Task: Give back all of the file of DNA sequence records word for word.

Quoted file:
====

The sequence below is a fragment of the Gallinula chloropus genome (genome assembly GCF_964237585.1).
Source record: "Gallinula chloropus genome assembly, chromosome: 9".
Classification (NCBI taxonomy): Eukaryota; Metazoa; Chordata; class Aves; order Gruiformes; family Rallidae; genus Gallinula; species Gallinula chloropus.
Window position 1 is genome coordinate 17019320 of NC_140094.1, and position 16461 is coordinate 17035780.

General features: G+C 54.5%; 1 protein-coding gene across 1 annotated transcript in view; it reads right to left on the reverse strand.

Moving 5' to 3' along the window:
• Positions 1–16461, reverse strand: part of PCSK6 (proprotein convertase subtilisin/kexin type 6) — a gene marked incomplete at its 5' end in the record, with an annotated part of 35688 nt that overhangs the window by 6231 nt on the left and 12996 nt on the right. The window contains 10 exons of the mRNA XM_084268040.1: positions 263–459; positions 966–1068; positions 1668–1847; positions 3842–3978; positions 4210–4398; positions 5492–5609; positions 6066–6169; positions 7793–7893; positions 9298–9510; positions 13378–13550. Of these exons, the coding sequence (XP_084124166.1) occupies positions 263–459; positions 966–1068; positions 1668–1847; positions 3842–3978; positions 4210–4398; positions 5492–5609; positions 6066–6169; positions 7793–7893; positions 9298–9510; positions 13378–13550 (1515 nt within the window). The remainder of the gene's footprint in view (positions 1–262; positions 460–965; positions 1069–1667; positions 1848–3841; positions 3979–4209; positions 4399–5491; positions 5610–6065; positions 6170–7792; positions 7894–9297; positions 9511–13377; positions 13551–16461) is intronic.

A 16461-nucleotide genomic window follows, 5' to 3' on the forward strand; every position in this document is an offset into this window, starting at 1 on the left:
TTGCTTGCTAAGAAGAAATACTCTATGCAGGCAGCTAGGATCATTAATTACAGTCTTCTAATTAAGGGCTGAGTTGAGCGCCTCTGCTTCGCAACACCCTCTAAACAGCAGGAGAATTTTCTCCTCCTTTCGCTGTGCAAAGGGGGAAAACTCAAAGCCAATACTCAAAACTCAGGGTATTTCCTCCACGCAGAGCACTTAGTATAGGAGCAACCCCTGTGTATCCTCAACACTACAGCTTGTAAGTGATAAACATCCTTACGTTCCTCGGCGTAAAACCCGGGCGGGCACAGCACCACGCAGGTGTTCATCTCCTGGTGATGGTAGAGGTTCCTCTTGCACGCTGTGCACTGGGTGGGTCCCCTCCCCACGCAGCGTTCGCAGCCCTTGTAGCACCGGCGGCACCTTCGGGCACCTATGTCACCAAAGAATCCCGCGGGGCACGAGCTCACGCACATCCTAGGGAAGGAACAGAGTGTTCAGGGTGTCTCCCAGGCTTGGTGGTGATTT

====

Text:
The sequence below is a fragment of the Gallinula chloropus genome (genome assembly GCF_964237585.1).
Source record: "Gallinula chloropus genome assembly, chromosome: 9".
Classification (NCBI taxonomy): Eukaryota; Metazoa; Chordata; class Aves; order Gruiformes; family Rallidae; genus Gallinula; species Gallinula chloropus.
Window position 1 is genome coordinate 17019320 of NC_140094.1, and position 16461 is coordinate 17035780.

General features: G+C 54.5%; 1 protein-coding gene across 1 annotated transcript in view; it reads right to left on the reverse strand.

Moving 5' to 3' along the window:
• Positions 1–16461, reverse strand: part of PCSK6 (proprotein convertase subtilisin/kexin type 6) — a gene marked incomplete at its 5' end in the record, with an annotated part of 35688 nt that overhangs the window by 6231 nt on the left and 12996 nt on the right. The window contains 10 exons of the mRNA XM_084268040.1: positions 263–459; positions 966–1068; positions 1668–1847; positions 3842–3978; positions 4210–4398; positions 5492–5609; positions 6066–6169; positions 7793–7893; positions 9298–9510; positions 13378–13550. Of these exons, the coding sequence (XP_084124166.1) occupies positions 263–459; positions 966–1068; positions 1668–1847; positions 3842–3978; positions 4210–4398; positions 5492–5609; positions 6066–6169; positions 7793–7893; positions 9298–9510; positions 13378–13550 (1515 nt within the window). The remainder of the gene's footprint in view (positions 1–262; positions 460–965; positions 1069–1667; positions 1848–3841; positions 3979–4209; positions 4399–5491; positions 5610–6065; positions 6170–7792; positions 7894–9297; positions 9511–13377; positions 13551–16461) is intronic.

A 16461-nucleotide genomic window follows, 5' to 3' on the forward strand; every position in this document is an offset into this window, starting at 1 on the left:
TTGCTTGCTAAGAAGAAATACTCTATGCAGGCAGCTAGGATCATTAATTACAGTCTTCTAATTAAGGGCTGAGTTGAGCGCCTCTGCTTCGCAACACCCTCTAAACAGCAGGAGAATTTTCTCCTCCTTTCGCTGTGCAAAGGGGGAAAACTCAAAGCCAATACTCAAAACTCAGGGTATTTCCTCCACGCAGAGCACTTAGTATAGGAGCAACCCCTGTGTATCCTCAACACTACAGCTTGTAAGTGATAAACATCCTTACGTTCCTCGGCGTAAAACCCGGGCGGGCACAGCACCACGCAGGTGTTCATCTCCTGGTGATGGTAGAGGTTCCTCTTGCACGCTGTGCACTGGGTGGGTCCCCTCCCCACGCAGCGTTCGCAGCCCTTGTAGCACCGGCGGCACCTTCGGGCACCTATGTCACCAAAGAATCCCGCGGGGCACGAGCTCACGCACATCCTAGGGAAGGAACAGAGTGTTCAGGGTGTCTCCCAGGCTTGGTGGTGATTT